The Boeing 787 could be flying again by May or June, but perhaps not soon enough to support an expected 787-10X launch at the Paris airshow, a Wall Street analyst says today in a research note.
Cowen analyst Cai von Rumohr says he expects the US Federal Aviation Administration to respond to Boeing's proposed solution to the 787 battery problem by early next week.
Such a 10-day turn-around, which is unconfirmed by Boeing and the FAA, may allow 787 commercial flights to resume by mid-year, von Rumohr says.
On the other hand, the FAA may reject Boeing's proposal to halt prevent battery-related fires onboard the 787 by strengthening the containment around the battery cells, adding monitors and improved ventilation.
But von Rumohr thinks a negative response by the FAA to Boeing's plan is unlikely because the agency, unlike the National Transportation Safety Board (NTSB), is charged with encouraging the aviation industry along with improving safety.
He also cites the TWA flight 800 Boeing 747 crash in 1996 as an example when the FAA lifted a grounding order before a root cause was discovered because a fix was available to reduce risk to a "negligible level".
The flight 800 incident was traced four years later to an explosion sparked by fuel vapours and an electrical fault.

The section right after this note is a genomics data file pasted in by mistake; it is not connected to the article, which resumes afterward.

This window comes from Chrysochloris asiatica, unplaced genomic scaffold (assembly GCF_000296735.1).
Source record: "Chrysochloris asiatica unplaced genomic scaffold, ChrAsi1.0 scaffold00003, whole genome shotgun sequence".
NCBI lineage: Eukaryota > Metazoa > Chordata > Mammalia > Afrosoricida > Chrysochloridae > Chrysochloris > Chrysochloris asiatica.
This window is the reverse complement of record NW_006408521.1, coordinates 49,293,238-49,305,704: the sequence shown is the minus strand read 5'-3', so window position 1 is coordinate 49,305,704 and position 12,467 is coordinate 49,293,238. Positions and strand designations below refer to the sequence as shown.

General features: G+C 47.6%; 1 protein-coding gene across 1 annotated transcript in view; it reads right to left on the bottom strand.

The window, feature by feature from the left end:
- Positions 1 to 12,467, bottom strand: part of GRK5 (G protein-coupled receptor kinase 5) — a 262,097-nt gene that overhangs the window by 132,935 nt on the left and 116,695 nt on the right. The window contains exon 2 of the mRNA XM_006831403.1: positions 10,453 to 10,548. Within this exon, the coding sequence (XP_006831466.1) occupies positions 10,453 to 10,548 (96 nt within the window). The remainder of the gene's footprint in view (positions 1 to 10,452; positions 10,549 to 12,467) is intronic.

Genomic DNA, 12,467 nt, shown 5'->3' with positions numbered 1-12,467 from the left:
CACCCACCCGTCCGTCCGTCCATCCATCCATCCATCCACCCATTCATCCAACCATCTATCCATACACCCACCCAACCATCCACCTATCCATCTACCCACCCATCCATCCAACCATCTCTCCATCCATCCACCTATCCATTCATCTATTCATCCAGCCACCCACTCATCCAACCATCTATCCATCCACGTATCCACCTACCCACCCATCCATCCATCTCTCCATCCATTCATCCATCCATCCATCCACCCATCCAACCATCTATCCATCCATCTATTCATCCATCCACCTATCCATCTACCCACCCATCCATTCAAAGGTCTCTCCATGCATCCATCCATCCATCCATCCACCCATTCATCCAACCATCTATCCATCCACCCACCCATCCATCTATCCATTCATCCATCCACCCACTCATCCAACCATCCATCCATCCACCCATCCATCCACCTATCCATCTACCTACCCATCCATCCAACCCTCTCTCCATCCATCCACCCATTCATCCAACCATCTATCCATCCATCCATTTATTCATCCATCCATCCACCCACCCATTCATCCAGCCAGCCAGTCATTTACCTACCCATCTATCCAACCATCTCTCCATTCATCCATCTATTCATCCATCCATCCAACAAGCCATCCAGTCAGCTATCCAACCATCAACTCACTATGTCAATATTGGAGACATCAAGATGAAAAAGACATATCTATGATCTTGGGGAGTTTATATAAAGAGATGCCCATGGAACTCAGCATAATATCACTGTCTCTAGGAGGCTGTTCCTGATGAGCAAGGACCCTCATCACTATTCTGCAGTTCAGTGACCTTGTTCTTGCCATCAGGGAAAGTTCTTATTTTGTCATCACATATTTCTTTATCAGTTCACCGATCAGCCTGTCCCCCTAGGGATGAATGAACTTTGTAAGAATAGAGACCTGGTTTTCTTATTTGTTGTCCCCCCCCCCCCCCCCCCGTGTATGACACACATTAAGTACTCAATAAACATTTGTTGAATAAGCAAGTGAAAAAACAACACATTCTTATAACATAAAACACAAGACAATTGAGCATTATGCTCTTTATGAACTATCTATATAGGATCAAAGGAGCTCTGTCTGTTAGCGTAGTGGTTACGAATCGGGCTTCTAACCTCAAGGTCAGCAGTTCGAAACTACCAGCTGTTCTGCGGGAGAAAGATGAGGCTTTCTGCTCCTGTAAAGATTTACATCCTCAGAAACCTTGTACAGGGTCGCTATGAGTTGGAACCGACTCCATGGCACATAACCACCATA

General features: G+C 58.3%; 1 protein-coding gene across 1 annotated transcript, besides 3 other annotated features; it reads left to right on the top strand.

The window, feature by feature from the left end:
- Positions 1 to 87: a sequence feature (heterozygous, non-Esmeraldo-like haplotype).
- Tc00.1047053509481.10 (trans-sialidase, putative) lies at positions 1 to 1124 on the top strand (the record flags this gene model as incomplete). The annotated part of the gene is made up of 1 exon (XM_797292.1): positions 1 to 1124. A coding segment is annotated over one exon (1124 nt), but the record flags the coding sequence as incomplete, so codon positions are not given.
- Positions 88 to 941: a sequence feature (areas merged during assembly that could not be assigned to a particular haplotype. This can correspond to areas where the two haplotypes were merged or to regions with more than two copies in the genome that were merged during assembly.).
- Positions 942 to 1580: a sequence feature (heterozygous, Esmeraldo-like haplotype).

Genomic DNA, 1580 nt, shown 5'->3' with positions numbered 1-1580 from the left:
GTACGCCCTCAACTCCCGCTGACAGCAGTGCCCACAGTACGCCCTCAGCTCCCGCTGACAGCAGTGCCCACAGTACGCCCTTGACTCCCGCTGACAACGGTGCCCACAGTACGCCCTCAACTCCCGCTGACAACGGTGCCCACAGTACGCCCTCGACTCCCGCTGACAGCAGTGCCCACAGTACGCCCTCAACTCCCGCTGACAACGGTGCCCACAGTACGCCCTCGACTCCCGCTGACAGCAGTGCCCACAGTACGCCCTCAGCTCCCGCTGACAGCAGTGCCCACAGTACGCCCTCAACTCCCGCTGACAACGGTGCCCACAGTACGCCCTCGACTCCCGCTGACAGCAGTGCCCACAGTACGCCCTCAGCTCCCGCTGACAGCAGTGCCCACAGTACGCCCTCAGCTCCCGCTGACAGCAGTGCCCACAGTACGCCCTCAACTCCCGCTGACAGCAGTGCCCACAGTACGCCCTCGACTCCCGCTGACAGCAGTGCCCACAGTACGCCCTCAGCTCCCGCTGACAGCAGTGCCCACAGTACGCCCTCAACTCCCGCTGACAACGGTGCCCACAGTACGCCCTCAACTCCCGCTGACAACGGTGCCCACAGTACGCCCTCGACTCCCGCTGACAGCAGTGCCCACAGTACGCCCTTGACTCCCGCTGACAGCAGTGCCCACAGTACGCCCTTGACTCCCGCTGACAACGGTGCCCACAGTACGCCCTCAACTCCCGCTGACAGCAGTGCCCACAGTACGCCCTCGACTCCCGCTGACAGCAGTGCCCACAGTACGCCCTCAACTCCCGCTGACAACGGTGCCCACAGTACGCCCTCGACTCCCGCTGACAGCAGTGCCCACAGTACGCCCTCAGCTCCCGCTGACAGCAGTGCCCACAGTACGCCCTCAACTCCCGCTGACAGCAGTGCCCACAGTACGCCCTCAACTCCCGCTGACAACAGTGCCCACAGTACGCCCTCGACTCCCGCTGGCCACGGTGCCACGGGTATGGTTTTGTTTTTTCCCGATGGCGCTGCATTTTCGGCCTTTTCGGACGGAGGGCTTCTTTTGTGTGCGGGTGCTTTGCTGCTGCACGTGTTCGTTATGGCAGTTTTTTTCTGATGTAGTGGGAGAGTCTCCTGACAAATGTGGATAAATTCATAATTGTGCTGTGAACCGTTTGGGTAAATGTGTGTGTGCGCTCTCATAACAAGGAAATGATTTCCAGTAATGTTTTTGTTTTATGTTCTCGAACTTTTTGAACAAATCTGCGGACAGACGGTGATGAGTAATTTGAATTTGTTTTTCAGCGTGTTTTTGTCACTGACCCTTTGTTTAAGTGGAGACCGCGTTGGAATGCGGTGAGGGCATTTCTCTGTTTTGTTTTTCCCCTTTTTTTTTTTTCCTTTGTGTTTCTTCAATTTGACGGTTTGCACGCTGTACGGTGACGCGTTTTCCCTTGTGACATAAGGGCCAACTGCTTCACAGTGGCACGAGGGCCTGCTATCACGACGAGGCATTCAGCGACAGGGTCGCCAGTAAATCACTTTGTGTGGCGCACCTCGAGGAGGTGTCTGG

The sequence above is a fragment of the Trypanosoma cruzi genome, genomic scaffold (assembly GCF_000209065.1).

No 787s have crashed due to an electrical problem, but the fleet has been grounded since 16 January due to two incidents in which the lithium-ion batteries onboard overheated and one case ignited a fire.
Boeing has continued building 787s at a rate of five per month, with an escalation planned to 10 per month by the end of the year. Von Rumohr says he expects the battery issue to have no impact on the 787 product rate and only a small reduction on the number of deliveries in 2013.
More seriously, the lingering concerns about the battery problem could slow demand by airlines for the 787-10X launch expected at Paris in June. That delay of the more profitable variant of the aircraft could trim net income slightly for Boeing in 2014 and 2015, Von Rumohr says.